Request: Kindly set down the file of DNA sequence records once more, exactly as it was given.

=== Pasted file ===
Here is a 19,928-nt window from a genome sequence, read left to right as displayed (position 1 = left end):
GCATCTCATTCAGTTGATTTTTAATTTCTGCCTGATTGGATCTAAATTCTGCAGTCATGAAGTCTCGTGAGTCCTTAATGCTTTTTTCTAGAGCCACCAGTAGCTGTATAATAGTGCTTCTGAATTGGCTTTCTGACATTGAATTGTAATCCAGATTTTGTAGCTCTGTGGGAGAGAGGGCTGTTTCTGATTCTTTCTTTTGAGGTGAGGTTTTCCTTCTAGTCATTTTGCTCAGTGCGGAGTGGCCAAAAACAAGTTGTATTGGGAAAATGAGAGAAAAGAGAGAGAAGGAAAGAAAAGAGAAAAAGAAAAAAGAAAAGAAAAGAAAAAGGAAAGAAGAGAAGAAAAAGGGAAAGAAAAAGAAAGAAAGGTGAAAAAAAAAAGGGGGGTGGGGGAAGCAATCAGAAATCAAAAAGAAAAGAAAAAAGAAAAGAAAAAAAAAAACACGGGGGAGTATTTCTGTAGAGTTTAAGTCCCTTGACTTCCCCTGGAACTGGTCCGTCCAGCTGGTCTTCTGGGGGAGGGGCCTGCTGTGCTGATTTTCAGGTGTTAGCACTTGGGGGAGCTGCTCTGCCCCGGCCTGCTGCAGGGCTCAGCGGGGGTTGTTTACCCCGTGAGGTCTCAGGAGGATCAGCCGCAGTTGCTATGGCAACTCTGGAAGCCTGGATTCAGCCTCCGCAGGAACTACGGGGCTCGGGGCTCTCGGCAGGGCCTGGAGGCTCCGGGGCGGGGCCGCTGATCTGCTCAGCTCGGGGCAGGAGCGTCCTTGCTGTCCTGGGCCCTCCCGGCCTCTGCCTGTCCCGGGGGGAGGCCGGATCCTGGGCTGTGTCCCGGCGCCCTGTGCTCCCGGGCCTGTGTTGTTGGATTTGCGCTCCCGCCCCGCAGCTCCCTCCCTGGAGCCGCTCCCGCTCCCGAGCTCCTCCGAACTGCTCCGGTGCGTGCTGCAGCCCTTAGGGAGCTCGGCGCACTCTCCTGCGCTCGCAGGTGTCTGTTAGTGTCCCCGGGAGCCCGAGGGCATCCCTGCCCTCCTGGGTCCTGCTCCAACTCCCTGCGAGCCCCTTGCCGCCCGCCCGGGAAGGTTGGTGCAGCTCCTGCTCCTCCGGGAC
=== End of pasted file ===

Here is a 19,928-nt window from a genome sequence, read left to right as displayed (position 1 = left end):
GCATCTCATTCAGTTGATTTTTAATTTCTGCCTGATTGGATCTAAATTCTGCAGTCATGAAGTCTCGTGAGTCCTTAATGCTTTTTTCTAGAGCCACCAGTAGCTGTATAATAGTGCTTCTGAATTGGCTTTCTGACATTGAATTGTAATCCAGATTTTGTAGCTCTGTGGGAGAGAGGGCTGTTTCTGATTCTTTCTTTTGAGGTGAGGTTTTCCTTCTAGTCATTTTGCTCAGTGCGGAGTGGCCAAAAACAAGTTGTATTGGGAAAATGAGAGAAAAGAGAGAGAAGGAAAGAAAAGAGAAAAAGAAAAAAGAAAAGAAAAGAAAAAGGAAAGAAGAGAAGAAAAAGGGAAAGAAAAAGAAAGAAAGGTGAAAAAAAAAAGGGGGGTGGGGGAAGCAATCAGAAATCAAAAAGAAAAGAAAAAAGAAAAGAAAAAAAAAAACACGGGGGAGTATTTCTGTAGAGTTTAAGTCCCTTGACTTCCCCTGGAACTGGTCCGTCCAGCTGGTCTTCTGGGGGAGGGGCCTGCTGTGCTGATTTTCAGGTGTTAGCACTTGGGGGAGCTGCTCTGCCCCGGCCTGCTGCAGGGCTCAGCGGGGGTTGTTTACCCCGTGAGGTCTCAGGAGGATCAGCCGCAGTTGCTATGGCAACTCTGGAAGCCTGGATTCAGCCTCCGCAGGAACTACGGGGCTCGGGGCTCTCGGCAGGGCCTGGAGGCTCCGGGGCGGGGCCGCTGATCTGCTCAGCTCGGGGCAGGAGCGTCCTTGCTGTCCTGGGCCCTCCCGGCCTCTGCCTGTCCCGGGGGGAGGCCGGATCCTGGGCTGTGTCCCGGCGCCCTGTGCTCCCGGGCCTGTGTTGTTGGATTTGCGCTCCCGCCCCGCAGCTCCCTCCCTGGAGCCGCTCCCGCTCCCGAGCTCCTCCGAACTGCTCCGGTGCGTGCTGCAGCCCTTAGGGAGCTCGGCGCACTCTCCTGCGCTCGCAGGTGTCTGTTAGTGTCCCCGGGAGCCCGAGGGCATCCCTGCCCTCCTGGGTCCTGCTCCAACTCCCTGCGAGCCCCTTGCCGCCCGCCCGGGAAGGTTGGTGCAGCTCCTGCTCCTCCGGGAC